SPuck

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My brother wanted from to be a flower girl in his wedding, take off for photos between the wedding and reception then magically disappear in the ten minutes between them arriving from photos and the reception starting. That did irritatethe heck out of me, but I sucked it up for one day and made it work.

Slight thread jack, I was a little confused about your situation. Was the flower girl able to attend all the events (or at least have an alternative?)

Sharnita

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Having a child-free wedding is not a comment on the behaviour of the non-invited children, how much they're loved by the couple, or how much they care about family. It's all about wanting to host an adult event. And that's OK.

If babysitting was a problem for my brother, I'd be fine with the family not attending. If it wasn't, I'd be pretty hurt that my brother stayed home to make a statement.

But wouldn't it be just as OK for them to want an event that particular night with their kids, even if that event is an evening at home, as it is for you to want your event with adults only?  Don't you both have the right do choose the kind of event you want that evening?

Sure they have that right. But prioritising an evening at home over someone's wedding sends a pretty clear message about their importance in your life. With a regular guest you may get away with it but chances are a brother will know that you thought playing Ludo with the kids was more important than watching you pledge your faith to the person you love.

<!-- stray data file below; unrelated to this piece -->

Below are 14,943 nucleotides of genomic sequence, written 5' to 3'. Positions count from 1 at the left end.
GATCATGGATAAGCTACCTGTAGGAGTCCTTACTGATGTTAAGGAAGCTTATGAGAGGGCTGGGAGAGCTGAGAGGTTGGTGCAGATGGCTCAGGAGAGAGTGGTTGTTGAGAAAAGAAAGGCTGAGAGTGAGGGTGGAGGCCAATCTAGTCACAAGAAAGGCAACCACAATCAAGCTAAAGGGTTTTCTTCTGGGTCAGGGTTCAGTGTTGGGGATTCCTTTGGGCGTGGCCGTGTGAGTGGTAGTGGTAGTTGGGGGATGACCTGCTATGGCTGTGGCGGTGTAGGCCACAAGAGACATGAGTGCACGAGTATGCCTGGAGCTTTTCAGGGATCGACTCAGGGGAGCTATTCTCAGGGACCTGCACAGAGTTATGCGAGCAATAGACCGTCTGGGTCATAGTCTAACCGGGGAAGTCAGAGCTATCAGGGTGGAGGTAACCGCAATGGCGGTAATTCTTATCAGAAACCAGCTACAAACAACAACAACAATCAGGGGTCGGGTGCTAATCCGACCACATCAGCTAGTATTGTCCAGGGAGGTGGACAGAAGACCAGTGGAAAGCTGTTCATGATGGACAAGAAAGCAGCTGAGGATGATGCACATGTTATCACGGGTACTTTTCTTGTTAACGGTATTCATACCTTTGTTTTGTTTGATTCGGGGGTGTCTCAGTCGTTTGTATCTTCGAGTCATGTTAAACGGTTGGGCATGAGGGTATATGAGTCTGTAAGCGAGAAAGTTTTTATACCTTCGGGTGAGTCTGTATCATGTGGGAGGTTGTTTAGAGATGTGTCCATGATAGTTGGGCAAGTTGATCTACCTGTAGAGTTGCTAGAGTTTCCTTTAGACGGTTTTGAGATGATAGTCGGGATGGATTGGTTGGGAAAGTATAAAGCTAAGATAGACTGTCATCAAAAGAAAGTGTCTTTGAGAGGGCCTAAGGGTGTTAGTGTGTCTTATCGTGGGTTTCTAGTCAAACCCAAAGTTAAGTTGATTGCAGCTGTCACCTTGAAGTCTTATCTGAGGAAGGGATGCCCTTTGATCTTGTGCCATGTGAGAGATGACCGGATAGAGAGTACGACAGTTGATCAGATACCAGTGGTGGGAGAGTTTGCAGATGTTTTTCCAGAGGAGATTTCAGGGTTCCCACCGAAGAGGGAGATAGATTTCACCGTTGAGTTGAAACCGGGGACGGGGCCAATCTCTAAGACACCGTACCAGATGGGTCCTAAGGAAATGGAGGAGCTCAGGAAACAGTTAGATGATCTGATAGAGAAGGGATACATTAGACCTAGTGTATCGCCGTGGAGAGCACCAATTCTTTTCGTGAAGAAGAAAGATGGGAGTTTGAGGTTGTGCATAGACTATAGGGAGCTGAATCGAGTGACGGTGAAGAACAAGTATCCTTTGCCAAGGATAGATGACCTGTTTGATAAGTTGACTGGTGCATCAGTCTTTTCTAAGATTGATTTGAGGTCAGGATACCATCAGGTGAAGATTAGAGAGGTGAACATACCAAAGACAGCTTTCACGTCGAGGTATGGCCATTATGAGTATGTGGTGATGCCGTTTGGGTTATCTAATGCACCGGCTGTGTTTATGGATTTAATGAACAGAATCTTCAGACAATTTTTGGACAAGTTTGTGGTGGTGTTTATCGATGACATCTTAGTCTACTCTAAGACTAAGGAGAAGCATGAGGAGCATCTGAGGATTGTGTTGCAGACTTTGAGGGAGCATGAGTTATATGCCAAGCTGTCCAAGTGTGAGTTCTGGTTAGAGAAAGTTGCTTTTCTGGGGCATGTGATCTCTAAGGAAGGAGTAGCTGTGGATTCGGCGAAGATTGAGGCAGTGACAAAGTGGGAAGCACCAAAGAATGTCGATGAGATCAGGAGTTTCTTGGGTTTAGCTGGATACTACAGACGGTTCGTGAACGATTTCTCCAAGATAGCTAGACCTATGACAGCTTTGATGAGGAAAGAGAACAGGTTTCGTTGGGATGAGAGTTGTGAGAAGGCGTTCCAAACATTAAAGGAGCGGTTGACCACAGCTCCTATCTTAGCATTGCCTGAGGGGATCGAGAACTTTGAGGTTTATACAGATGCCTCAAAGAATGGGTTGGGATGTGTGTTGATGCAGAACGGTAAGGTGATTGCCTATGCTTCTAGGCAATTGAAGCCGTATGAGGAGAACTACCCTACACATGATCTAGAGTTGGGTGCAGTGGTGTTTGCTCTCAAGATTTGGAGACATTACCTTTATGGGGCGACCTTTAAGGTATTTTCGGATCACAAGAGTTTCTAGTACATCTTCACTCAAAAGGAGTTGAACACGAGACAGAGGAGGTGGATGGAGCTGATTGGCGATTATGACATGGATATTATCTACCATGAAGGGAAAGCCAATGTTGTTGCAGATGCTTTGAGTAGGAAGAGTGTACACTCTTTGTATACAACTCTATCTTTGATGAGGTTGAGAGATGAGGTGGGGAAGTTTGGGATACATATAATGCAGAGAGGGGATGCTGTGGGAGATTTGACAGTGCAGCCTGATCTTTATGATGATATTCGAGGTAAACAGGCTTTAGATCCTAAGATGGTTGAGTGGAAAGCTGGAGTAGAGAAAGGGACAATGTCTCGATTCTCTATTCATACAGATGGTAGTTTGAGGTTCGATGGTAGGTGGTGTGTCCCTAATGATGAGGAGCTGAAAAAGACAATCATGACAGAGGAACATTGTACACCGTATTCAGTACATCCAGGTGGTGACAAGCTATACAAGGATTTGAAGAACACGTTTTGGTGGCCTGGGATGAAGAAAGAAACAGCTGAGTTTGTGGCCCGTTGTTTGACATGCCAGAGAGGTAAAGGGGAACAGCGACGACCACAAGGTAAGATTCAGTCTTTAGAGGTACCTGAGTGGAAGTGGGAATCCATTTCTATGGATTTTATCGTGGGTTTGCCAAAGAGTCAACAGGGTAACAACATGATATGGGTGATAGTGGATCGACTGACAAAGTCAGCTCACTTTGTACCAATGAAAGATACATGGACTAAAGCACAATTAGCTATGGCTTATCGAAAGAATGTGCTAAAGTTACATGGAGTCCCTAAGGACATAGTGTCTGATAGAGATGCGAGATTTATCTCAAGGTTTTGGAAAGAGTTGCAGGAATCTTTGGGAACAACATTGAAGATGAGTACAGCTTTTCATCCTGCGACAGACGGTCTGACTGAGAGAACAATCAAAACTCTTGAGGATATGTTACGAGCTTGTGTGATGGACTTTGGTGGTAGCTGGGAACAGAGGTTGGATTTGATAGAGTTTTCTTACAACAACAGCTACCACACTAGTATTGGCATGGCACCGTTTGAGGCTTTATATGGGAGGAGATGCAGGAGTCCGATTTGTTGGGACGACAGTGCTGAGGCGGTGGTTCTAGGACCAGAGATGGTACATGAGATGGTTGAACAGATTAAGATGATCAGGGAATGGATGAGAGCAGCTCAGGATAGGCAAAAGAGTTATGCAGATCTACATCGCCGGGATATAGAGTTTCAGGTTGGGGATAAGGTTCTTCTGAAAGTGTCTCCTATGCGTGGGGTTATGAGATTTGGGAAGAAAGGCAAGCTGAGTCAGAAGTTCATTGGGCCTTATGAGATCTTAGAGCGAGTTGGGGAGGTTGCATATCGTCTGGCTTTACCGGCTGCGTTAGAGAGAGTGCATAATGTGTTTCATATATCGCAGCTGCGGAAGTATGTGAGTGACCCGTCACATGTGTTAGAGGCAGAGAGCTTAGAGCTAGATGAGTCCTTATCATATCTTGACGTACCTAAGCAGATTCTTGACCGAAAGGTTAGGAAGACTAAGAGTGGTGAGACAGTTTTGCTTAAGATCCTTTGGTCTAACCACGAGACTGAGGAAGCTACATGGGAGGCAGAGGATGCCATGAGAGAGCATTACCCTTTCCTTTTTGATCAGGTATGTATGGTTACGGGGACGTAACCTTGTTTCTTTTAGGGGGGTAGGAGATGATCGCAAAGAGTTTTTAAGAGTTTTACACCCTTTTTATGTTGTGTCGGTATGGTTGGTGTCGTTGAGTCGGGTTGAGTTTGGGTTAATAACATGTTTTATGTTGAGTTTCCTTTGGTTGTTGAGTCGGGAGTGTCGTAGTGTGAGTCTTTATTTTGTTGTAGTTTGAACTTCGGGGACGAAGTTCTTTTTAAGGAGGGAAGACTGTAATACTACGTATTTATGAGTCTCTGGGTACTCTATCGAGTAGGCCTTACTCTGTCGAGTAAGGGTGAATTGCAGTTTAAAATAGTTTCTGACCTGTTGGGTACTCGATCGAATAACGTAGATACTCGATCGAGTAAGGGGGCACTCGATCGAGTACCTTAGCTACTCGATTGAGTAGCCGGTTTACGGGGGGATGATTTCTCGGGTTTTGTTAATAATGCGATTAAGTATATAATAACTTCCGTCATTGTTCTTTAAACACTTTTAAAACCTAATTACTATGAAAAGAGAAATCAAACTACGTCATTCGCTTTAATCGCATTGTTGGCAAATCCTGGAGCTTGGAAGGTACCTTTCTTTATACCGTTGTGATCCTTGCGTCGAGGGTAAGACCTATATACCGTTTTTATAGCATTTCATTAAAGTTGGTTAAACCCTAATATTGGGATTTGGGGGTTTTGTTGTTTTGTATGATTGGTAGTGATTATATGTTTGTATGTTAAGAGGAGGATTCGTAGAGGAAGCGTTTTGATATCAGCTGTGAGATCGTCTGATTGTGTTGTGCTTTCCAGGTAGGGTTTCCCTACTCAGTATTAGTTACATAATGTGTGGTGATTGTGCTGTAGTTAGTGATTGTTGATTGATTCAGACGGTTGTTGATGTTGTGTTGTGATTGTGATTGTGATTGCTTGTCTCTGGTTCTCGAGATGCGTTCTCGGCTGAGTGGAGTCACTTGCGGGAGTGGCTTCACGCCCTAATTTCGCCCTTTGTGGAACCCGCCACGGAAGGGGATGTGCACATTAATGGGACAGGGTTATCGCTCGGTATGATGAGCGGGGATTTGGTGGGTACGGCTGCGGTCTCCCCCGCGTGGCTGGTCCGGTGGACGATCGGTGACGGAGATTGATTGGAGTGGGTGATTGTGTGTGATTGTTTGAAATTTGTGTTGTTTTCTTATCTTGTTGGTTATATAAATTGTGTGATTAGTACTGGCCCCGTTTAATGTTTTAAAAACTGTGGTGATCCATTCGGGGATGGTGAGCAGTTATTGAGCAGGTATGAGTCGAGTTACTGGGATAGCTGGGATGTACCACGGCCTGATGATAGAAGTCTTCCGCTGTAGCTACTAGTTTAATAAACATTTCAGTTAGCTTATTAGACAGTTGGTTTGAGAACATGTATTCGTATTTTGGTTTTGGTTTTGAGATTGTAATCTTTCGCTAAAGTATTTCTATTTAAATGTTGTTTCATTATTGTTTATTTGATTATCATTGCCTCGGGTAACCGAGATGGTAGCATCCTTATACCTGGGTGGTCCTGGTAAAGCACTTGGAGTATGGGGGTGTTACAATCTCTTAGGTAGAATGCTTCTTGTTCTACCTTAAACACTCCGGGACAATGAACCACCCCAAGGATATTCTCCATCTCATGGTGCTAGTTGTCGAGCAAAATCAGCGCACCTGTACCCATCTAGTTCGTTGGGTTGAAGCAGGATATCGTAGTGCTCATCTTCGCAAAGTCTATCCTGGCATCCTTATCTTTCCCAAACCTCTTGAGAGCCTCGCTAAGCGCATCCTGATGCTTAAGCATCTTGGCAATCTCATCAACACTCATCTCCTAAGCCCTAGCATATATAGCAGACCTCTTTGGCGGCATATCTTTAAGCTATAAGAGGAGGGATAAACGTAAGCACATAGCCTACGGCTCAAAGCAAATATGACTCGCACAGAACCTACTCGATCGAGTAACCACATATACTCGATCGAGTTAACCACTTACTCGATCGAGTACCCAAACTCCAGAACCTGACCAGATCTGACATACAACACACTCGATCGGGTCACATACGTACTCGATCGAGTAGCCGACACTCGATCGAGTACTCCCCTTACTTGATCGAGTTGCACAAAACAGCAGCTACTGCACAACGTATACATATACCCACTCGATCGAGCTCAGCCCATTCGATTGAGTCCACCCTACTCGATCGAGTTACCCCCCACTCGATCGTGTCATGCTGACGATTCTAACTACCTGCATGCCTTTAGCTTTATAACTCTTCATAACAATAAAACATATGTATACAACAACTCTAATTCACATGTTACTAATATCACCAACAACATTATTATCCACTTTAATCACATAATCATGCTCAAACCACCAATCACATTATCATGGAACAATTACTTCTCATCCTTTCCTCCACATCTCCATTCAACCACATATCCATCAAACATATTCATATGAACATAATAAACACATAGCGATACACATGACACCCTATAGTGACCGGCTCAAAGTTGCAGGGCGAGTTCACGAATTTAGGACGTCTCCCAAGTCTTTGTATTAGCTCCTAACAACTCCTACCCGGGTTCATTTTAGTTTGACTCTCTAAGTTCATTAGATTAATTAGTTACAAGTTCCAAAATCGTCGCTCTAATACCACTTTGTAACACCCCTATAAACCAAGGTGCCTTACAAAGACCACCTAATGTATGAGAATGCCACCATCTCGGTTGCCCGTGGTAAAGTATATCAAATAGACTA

My brother wanted from to be a flower girl in his wedding, take off for photos between the wedding and reception then magically disappear in the ten minutes between them arriving from photos and the reception starting. That did irritatethe heck out of me, but I sucked it up for one day and made it work.

Converserly, DH in the OP might end up knowing that X restaurant and an adult only evening took priority over having beloved nephews there to watch uncle pledge his faith to the person he loves.  Now DH could brood but I don't think he should.  I also don't think he is automatically obligated to leave his kids at home and attend.  I think that when the HC make those choices they should realize their guests, all their guests, will be making choices as well.